The Vatican on Tuesday sought to clarify the pope's controversial comments about condoms and HIV, saying he by no means suggested condom use could be condoned as a means of avoiding pregnancy.
The Vatican's moral watchdog, the Congregation of the Doctrine of the Faith, issued a statement Tuesday saying some commentators had misunderstood and misrepresented the pope's remarks in a book-length interview released last month entitled "Light of the World."
The Vatican has been under pressure from conservative theologians to issue such a clarification amid widespread confusion about what Pope Benedict XVI meant and whether he was breaking with church teaching.
In the book, Benedict said that condoms weren't the real or moral solution to battling HIV and AIDS. But he said the intention to use condoms in some cases, such as for male prostitutes, could be a first step toward a more moral and responsible human sexuality.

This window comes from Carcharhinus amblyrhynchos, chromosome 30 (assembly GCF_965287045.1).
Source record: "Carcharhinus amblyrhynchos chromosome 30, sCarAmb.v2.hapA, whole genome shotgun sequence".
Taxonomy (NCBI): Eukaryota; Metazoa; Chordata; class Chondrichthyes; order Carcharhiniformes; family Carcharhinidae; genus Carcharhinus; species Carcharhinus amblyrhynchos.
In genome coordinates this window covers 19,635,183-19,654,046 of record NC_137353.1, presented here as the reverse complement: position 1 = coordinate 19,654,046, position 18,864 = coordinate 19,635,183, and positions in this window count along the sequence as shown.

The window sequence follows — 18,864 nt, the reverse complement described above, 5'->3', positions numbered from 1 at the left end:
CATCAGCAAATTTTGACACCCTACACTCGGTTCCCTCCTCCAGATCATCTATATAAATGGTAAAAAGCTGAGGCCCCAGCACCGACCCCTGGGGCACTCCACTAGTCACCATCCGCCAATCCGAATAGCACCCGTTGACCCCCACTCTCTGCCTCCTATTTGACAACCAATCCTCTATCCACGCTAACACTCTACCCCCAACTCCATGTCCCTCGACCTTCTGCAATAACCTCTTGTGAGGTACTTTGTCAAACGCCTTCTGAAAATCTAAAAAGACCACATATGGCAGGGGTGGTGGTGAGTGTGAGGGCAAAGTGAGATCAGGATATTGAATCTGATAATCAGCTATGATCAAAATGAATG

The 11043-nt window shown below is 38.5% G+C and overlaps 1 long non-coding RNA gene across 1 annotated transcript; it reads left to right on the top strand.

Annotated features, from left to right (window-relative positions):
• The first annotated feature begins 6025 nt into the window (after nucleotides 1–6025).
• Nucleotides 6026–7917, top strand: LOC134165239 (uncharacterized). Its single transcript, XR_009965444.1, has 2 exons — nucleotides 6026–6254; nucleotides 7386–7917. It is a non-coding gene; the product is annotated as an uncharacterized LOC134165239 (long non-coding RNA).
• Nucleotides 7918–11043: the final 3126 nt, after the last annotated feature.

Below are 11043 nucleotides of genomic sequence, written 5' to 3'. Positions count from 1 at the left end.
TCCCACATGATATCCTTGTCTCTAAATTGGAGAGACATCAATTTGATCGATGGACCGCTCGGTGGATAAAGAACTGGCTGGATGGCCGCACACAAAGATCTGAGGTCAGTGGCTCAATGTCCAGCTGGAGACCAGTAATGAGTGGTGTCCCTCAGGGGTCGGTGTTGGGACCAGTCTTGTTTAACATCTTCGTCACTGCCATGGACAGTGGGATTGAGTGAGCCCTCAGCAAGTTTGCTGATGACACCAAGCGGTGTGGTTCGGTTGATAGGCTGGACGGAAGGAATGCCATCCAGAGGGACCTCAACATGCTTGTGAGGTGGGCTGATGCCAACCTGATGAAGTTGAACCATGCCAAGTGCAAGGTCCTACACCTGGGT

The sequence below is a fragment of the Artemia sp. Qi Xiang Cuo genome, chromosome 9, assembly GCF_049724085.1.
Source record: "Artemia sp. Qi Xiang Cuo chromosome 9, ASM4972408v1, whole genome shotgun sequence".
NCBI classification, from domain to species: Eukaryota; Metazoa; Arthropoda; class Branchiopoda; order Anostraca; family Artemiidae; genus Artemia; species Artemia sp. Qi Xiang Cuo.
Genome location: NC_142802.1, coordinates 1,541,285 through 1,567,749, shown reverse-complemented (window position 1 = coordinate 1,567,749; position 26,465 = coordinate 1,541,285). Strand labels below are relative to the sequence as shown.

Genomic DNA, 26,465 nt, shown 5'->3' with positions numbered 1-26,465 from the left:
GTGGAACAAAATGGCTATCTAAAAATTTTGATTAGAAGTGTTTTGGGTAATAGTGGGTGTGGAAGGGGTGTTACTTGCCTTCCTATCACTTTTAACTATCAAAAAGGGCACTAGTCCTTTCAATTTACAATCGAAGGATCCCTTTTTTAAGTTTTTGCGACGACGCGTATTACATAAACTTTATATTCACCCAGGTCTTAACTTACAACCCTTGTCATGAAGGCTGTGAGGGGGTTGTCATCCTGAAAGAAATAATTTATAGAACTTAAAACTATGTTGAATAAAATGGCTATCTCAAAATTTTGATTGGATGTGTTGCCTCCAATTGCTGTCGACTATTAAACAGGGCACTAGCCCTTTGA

The Vatican statement reaffirmed that the church considered prostitution "gravely immoral."
"However, those involved in prostitution who are HIV positive and who seek to diminish the risk of contagion by the use of a condom may be taking the first step in respecting the life of another even if the evil of prostitution remains in all its gravity," the statement said.
It insisted that Benedict's statement was "in full conformity with the moral theological tradition of the church."
The pope's remarks have been mired in confusion ever since they were first published as excerpts in the Vatican newspaper L'Osservatore Romano on Nov. 20. Tuesday's statement was the third Vatican clarification since then.
Moral theologians have filled blogs and religious publications with interpretations and counter-interpretations, criticisms of the media, L'Osservatore and the pope himself, with many questioning whether he should have even broached the issue in such a casual way, given the nuance of his message and the risk that it would be misinterpreted.